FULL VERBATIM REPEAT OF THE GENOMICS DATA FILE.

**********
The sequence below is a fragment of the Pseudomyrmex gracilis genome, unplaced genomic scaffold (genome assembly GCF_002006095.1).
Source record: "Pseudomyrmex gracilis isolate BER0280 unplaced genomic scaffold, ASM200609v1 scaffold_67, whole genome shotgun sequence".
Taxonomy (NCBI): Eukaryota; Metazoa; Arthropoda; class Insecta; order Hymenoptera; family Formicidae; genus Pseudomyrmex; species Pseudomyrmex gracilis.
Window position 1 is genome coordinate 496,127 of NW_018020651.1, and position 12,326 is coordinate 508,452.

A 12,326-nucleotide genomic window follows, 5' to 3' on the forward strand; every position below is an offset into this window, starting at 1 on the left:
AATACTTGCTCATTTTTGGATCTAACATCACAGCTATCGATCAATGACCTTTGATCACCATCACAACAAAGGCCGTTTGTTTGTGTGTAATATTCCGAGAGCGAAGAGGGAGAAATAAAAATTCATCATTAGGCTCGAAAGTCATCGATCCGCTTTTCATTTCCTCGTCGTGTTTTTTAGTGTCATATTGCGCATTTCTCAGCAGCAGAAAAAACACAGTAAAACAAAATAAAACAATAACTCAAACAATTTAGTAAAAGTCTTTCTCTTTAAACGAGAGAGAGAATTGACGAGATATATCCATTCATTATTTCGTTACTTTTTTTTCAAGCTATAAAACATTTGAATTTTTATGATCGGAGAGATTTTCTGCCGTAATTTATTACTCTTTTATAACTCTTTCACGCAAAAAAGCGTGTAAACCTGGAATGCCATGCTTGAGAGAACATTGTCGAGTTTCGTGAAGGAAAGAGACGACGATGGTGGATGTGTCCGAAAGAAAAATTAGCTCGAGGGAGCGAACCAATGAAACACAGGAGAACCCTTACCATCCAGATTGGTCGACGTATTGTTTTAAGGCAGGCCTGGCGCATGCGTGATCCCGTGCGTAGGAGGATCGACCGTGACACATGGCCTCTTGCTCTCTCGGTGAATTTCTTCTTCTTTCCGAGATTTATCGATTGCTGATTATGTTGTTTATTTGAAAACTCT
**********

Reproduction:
The sequence below is a fragment of the Pseudomyrmex gracilis genome, unplaced genomic scaffold (genome assembly GCF_002006095.1).
Source record: "Pseudomyrmex gracilis isolate BER0280 unplaced genomic scaffold, ASM200609v1 scaffold_67, whole genome shotgun sequence".
Taxonomy (NCBI): Eukaryota; Metazoa; Arthropoda; class Insecta; order Hymenoptera; family Formicidae; genus Pseudomyrmex; species Pseudomyrmex gracilis.
Window position 1 is genome coordinate 496,127 of NW_018020651.1, and position 12,326 is coordinate 508,452.

A 12,326-nucleotide genomic window follows, 5' to 3' on the forward strand; every position below is an offset into this window, starting at 1 on the left:
AATACTTGCTCATTTTTGGATCTAACATCACAGCTATCGATCAATGACCTTTGATCACCATCACAACAAAGGCCGTTTGTTTGTGTGTAATATTCCGAGAGCGAAGAGGGAGAAATAAAAATTCATCATTAGGCTCGAAAGTCATCGATCCGCTTTTCATTTCCTCGTCGTGTTTTTTAGTGTCATATTGCGCATTTCTCAGCAGCAGAAAAAACACAGTAAAACAAAATAAAACAATAACTCAAACAATTTAGTAAAAGTCTTTCTCTTTAAACGAGAGAGAGAATTGACGAGATATATCCATTCATTATTTCGTTACTTTTTTTTCAAGCTATAAAACATTTGAATTTTTATGATCGGAGAGATTTTCTGCCGTAATTTATTACTCTTTTATAACTCTTTCACGCAAAAAAGCGTGTAAACCTGGAATGCCATGCTTGAGAGAACATTGTCGAGTTTCGTGAAGGAAAGAGACGACGATGGTGGATGTGTCCGAAAGAAAAATTAGCTCGAGGGAGCGAACCAATGAAACACAGGAGAACCCTTACCATCCAGATTGGTCGACGTATTGTTTTAAGGCAGGCCTGGCGCATGCGTGATCCCGTGCGTAGGAGGATCGACCGTGACACATGGCCTCTTGCTCTCTCGGTGAATTTCTTCTTCTTTCCGAGATTTATCGATTGCTGATTATGTTGTTTATTTGAAAACTCT